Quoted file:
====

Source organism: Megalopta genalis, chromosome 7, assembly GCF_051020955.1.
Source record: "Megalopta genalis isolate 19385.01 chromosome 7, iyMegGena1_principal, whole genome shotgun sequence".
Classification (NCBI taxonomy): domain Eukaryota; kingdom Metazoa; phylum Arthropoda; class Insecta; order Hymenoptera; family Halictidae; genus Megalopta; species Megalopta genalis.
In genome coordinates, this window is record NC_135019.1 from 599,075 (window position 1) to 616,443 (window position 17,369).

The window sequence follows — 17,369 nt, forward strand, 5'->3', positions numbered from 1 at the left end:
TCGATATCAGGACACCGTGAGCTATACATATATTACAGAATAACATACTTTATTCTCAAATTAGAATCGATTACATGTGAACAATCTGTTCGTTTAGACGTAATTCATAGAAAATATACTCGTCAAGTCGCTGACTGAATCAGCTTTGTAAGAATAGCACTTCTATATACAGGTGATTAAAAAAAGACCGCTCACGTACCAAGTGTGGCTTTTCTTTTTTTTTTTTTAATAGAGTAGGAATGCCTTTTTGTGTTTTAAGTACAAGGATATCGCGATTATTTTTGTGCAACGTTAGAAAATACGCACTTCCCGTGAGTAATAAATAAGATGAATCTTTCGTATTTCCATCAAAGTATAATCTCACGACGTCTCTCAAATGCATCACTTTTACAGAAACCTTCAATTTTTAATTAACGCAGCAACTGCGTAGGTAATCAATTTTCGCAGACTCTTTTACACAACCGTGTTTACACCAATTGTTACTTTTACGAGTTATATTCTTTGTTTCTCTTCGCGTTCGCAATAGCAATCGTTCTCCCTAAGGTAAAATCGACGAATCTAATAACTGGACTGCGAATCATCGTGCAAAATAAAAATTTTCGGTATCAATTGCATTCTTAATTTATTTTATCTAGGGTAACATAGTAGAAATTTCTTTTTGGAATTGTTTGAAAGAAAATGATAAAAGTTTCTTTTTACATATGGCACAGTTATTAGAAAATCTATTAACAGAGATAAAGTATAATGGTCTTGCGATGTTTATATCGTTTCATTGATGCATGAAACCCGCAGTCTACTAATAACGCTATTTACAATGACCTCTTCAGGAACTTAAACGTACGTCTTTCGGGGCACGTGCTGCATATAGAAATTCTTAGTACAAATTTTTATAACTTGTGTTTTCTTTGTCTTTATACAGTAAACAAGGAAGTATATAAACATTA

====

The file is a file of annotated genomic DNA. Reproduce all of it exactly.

Source organism: Megalopta genalis, chromosome 7, assembly GCF_051020955.1.
Source record: "Megalopta genalis isolate 19385.01 chromosome 7, iyMegGena1_principal, whole genome shotgun sequence".
Classification (NCBI taxonomy): domain Eukaryota; kingdom Metazoa; phylum Arthropoda; class Insecta; order Hymenoptera; family Halictidae; genus Megalopta; species Megalopta genalis.
In genome coordinates, this window is record NC_135019.1 from 599,075 (window position 1) to 616,443 (window position 17,369).

The window sequence follows — 17,369 nt, forward strand, 5'->3', positions numbered from 1 at the left end:
TCGATATCAGGACACCGTGAGCTATACATATATTACAGAATAACATACTTTATTCTCAAATTAGAATCGATTACATGTGAACAATCTGTTCGTTTAGACGTAATTCATAGAAAATATACTCGTCAAGTCGCTGACTGAATCAGCTTTGTAAGAATAGCACTTCTATATACAGGTGATTAAAAAAAGACCGCTCACGTACCAAGTGTGGCTTTTCTTTTTTTTTTTTTAATAGAGTAGGAATGCCTTTTTGTGTTTTAAGTACAAGGATATCGCGATTATTTTTGTGCAACGTTAGAAAATACGCACTTCCCGTGAGTAATAAATAAGATGAATCTTTCGTATTTCCATCAAAGTATAATCTCACGACGTCTCTCAAATGCATCACTTTTACAGAAACCTTCAATTTTTAATTAACGCAGCAACTGCGTAGGTAATCAATTTTCGCAGACTCTTTTACACAACCGTGTTTACACCAATTGTTACTTTTACGAGTTATATTCTTTGTTTCTCTTCGCGTTCGCAATAGCAATCGTTCTCCCTAAGGTAAAATCGACGAATCTAATAACTGGACTGCGAATCATCGTGCAAAATAAAAATTTTCGGTATCAATTGCATTCTTAATTTATTTTATCTAGGGTAACATAGTAGAAATTTCTTTTTGGAATTGTTTGAAAGAAAATGATAAAAGTTTCTTTTTACATATGGCACAGTTATTAGAAAATCTATTAACAGAGATAAAGTATAATGGTCTTGCGATGTTTATATCGTTTCATTGATGCATGAAACCCGCAGTCTACTAATAACGCTATTTACAATGACCTCTTCAGGAACTTAAACGTACGTCTTTCGGGGCACGTGCTGCATATAGAAATTCTTAGTACAAATTTTTATAACTTGTGTTTTCTTTGTCTTTATACAGTAAACAAGGAAGTATATAAACATTA